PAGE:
American Sociological Association

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  1. The Advantaged Cause: Affect Control Theory and Social Movements

    The role of grievances in drawing public concern and activist support is a surprisingly understudied topic in modern social movement literature. This research is the first to parse issues into core components to understand whether some grievances are more successful than others in evoking reactions that can benefit social movements.

  2. National Crimes: A New National Data Set of Lynchings in the United States, 1883 to 1941

    Historians are increasingly studying lynching outside of the American Southeast, but sociologists have been slow to follow. We introduce a new public data set that extends existing data on lynching victims to cover the contiguous United States from 1883 to 1941. These data confirm that lynching was a heterogeneous practice across the United States.

  3. Crossing Categorical Boundaries: A Study of Diversification by Social Movement Organizations

    When do protest organizations borrow issues or claims that are outside their traditional domains? Sociologists have examined the consequences of borrowing claims across movement boundaries, but not the antecedents of doing so. We argue that movement boundaries are strong when there is consensus about the core claims of a social movement, which we measure by cohesion and focus. Cohesion and focus enhance the legitimacy of a movement and impede member organizations from adopting claims associated with other movements.

  4. Racial and Other Sociodemographic Disparities in Terrorism Sting Operations

    Previous research suggests a high prevalence of entrapment in post-9/11 terrorism sting operations, but it is unknown whether entrapment abuses are disproportionately targeted at specific racial/ethnic, religious, or socioeconomic groups. Drawing on Black’s theory of law, symbolic threat theory, and research on stereotypes, cognitive biases, and institutional incentives, the authors hypothesize that government agents and informants will use problematic tactics disproportionately against certain marginalized groups.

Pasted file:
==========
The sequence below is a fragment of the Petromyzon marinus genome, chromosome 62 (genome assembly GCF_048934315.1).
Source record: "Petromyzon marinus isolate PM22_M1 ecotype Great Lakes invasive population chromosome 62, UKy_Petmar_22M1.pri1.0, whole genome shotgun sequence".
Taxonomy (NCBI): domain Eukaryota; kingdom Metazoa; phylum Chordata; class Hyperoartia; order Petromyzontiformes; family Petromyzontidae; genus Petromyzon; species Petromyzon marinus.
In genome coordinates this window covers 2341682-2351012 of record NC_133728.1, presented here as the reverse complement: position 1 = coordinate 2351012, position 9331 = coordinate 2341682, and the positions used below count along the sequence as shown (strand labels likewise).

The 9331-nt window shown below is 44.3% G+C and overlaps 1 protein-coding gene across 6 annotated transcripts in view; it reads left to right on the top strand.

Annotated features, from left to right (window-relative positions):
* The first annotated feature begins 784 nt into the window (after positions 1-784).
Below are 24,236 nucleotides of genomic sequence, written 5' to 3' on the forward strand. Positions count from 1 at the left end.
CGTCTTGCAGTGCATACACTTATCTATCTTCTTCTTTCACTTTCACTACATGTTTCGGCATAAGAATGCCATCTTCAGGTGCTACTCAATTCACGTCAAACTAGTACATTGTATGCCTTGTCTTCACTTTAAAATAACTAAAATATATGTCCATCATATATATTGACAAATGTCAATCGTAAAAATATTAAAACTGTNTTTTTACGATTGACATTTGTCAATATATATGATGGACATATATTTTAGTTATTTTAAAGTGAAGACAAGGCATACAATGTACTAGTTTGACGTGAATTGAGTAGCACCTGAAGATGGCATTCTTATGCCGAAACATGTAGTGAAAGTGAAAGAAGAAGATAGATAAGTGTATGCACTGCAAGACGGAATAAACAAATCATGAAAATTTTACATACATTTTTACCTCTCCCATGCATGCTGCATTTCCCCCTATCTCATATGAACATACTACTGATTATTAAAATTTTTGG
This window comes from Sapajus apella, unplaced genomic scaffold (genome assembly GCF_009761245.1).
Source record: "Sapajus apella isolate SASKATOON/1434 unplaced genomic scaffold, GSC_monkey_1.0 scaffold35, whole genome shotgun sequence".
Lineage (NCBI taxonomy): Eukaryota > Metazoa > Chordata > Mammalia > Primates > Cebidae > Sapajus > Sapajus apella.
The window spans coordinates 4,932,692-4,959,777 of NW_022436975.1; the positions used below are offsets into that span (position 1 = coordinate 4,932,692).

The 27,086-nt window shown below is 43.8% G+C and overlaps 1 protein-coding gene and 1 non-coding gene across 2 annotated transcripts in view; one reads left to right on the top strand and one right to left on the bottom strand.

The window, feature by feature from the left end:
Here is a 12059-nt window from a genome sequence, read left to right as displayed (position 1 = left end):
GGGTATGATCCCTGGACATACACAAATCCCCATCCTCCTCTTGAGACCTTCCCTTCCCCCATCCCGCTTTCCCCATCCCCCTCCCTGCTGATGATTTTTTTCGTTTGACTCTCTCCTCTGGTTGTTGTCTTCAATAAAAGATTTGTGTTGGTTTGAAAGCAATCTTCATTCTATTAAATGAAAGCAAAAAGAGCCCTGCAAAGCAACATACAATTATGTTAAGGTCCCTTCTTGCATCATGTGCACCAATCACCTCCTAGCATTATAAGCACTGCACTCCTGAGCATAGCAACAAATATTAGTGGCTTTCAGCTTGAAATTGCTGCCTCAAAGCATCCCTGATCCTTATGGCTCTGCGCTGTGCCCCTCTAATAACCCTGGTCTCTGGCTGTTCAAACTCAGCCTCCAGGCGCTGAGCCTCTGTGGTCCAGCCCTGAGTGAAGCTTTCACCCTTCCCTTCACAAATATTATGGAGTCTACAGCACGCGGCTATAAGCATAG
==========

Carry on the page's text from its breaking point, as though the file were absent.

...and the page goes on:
5. Royall Must Fall: Old and New Battles on the Memory of Slavery in New England

    There is much scholarly and public debate over how slavery should be remembered, especially in the southern United States. We have seen this recently with the case of Charlottesville, Virginia, where protest ensued over a statue of Robert E. Lee. However, attention should also be paid to the history of slavery in the northern United States, particularly in places such as New England, where attempts were made to silence this history.

  6. Taking a Knee

    Simon E. Weffer, Rodrigo Dominguez-Martinez, and Raymond Jenkins on the timing and prevalence of NFL protests.

  7. Featured Article: Struggling to Connect: White and Black Feminism in the Movement Years

    Why did an interracial feminist movement fail to develop in the United States? Were white feminists racist?

  8. How College Makes Citizens: Higher Education Experiences and Political Engagement

    One function of undergraduate education is supporting successful citizenship later in life. Educational achievement is positively, if variably, related to political engagement. However, questions remain about the role of selection into college education as well as the specific college experiences that facilitate postcollege good citizenship.

  9. Segregation and Violence Reconsidered: Do Whites Benefit from Residential Segregation?

    Despite marked declines in black-white segregation over the past half century, there has been limited scholarly attention to the effects of increasing integration. This is a significant omission given that sociologists have long viewed residential segregation as a fundamental determinant of racial inequality, and extant research has produced inconsistent findings on the consequences of segregation for different racial groups.

  10. Making Homes Unhomely: The Politics of Displacement in a Gentrifying Neighborhood in Chicago

    Scholars have long debated the causes, processes, and effects of displacement by gentrification in global north cities and more recently around the world. Based on an ethnographic study in Chicago's Albany Park neighborhood, this article shows how limited liability corporations use discrete and accretive violence in the early stages of gentrification. We also document how tenants contest harassment and neglect by carrying out “limit‐acts” to make visible everyday invisible practices of intimidation and coercion and to cope with the private forces that displace them.